California DMV made up to $52M a year selling drivers' personal details

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    California's Department of Motor Vehicles has made as much as $52 million by allegedly selling people’s personal details, according to a report.

    The Golden State’s DMV made just shy of $41.6 million in the fiscal year 2013/2014 by selling the information obtained by the state’s drivers. The amount peaked at $52 million in fiscal year 2017/2018 before declining slightly the following, most recently released fiscal year, when the agency made $51.6 million, VICE’s Motherboard reported, citing documents obtained as a result of a public records request.

    The outlet previously reported in September how several states' DMVs have been selling the information, in some cases, for as little as one cent.

    SOME STATE DMVS MADE MILLIONS SELLING DRIVERS' PERSONAL DATA FOR NEXT TO NOTHING

    In California’s case, the state department was selling details, such as names, car registration details and home addresses to buyers, including insurance companies, LexisNexis and credit reporting company Experian, the report states.

    The agency reportedly generated the following revenue for each fiscal year:

    • FY13/14: $41,562,735
    • FY14/15: $44,689,319
    • FY15/16: $49,560,814
    • FY16/17: $51,250,978
    • FY17/18: $52,048,236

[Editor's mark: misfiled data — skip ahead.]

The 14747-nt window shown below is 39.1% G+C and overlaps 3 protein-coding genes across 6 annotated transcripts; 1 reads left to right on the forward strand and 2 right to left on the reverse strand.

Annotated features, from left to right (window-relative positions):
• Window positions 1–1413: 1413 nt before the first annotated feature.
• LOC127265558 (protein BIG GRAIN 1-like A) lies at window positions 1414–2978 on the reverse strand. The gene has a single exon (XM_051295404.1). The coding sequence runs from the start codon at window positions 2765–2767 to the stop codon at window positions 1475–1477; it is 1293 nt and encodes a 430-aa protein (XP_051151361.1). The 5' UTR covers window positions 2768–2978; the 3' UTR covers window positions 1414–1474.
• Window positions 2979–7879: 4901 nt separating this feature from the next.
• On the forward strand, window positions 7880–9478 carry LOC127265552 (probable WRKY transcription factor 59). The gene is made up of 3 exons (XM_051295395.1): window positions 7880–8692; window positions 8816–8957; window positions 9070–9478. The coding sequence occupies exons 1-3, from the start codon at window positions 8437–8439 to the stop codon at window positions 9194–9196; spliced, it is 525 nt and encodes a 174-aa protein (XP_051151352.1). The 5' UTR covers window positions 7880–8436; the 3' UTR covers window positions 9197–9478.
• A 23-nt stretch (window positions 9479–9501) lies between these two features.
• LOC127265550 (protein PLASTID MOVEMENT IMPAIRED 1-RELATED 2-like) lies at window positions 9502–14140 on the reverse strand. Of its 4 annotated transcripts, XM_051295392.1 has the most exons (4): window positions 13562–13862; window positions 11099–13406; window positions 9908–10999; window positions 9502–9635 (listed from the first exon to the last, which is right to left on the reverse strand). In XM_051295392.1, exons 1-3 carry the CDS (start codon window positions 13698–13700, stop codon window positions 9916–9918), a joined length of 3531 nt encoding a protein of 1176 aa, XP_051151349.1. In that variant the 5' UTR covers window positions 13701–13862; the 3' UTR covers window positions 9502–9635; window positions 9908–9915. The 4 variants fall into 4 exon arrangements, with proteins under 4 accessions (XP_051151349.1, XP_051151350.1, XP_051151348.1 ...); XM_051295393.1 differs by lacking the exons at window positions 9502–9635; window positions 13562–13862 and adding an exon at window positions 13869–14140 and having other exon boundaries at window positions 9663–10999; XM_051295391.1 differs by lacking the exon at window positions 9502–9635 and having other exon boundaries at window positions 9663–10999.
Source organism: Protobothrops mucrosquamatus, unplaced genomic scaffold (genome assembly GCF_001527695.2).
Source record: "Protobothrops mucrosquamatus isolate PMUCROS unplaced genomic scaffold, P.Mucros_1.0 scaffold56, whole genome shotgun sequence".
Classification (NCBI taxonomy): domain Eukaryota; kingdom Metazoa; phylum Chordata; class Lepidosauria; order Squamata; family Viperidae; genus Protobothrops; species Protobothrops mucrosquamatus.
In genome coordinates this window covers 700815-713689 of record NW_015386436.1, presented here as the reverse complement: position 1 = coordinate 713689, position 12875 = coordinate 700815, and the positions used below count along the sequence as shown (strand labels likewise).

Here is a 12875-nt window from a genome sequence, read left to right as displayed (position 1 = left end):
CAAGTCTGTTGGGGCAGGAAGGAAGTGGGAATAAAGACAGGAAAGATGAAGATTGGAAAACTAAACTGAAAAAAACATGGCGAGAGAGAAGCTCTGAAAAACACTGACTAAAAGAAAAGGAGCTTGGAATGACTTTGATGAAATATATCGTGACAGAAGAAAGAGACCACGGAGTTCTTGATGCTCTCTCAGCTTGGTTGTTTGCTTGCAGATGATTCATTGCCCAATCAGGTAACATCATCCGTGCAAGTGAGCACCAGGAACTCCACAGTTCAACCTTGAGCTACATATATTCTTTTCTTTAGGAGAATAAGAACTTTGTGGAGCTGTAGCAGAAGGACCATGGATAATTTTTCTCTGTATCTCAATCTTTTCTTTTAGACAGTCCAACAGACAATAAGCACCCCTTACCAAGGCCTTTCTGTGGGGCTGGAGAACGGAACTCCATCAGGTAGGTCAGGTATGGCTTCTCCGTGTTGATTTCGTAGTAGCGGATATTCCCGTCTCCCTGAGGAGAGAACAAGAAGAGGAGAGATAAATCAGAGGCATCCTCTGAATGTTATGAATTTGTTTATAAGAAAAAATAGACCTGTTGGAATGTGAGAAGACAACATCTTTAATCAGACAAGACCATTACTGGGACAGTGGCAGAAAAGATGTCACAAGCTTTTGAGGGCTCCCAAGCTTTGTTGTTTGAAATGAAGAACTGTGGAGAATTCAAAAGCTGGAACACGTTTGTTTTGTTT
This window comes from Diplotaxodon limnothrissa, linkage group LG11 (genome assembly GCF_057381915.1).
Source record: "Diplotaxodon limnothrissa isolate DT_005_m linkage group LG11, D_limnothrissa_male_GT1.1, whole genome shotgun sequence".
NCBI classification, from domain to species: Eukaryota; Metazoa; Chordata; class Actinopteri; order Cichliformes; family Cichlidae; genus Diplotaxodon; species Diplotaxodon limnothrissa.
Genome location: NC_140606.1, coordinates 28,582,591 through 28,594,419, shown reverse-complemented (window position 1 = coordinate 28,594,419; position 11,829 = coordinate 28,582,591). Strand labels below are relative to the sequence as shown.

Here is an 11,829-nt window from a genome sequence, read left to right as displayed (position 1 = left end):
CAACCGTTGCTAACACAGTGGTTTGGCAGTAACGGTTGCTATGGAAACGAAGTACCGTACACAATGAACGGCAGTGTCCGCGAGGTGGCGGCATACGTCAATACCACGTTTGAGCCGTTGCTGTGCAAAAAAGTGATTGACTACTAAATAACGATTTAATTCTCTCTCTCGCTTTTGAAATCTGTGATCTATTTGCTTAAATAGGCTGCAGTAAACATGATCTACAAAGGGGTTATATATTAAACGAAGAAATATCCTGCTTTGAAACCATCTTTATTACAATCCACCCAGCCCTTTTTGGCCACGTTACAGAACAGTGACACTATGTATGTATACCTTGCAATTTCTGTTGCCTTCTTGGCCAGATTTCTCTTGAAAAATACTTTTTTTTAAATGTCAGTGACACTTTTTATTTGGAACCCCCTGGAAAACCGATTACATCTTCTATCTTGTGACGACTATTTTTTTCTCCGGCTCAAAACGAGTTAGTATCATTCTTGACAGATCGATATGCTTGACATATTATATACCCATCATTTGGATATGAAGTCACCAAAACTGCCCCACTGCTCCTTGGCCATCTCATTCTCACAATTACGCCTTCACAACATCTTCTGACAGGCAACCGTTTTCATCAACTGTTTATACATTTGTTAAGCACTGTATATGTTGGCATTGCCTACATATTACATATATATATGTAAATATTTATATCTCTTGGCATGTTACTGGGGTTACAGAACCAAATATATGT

• FY18/19: $51,626,162

    California DMV spokesperson Anita Gore told FOX Business in an email that the state agency "does not sell driver information for marketing purposes, or to generate revenue outside of the administrative cost of the program. DMV is statutorily required to provide certain driver and vehicle related information, and is permitted to recover its costs for doing so."

    Gore added the revenue was used to advance highway and public safety objectives, such as “availability of insurance, risk assessment, vehicle safety recalls, traffic studies, emissions research, background checks, and for pre- and existing employment purposes."

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    "Information is only released pursuant to legislative direction, and the DMV continues to review its release practices to ensure information is only released to authorized persons/entities and only for authorized purposes,” she further stated. “The DMV also audits requesters to ensure proper audit logs are maintained and that employees are trained in the protection of DMV information.”

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    This story was updated to include additional details provided in a statement by DMV spokesperson Anita Gore.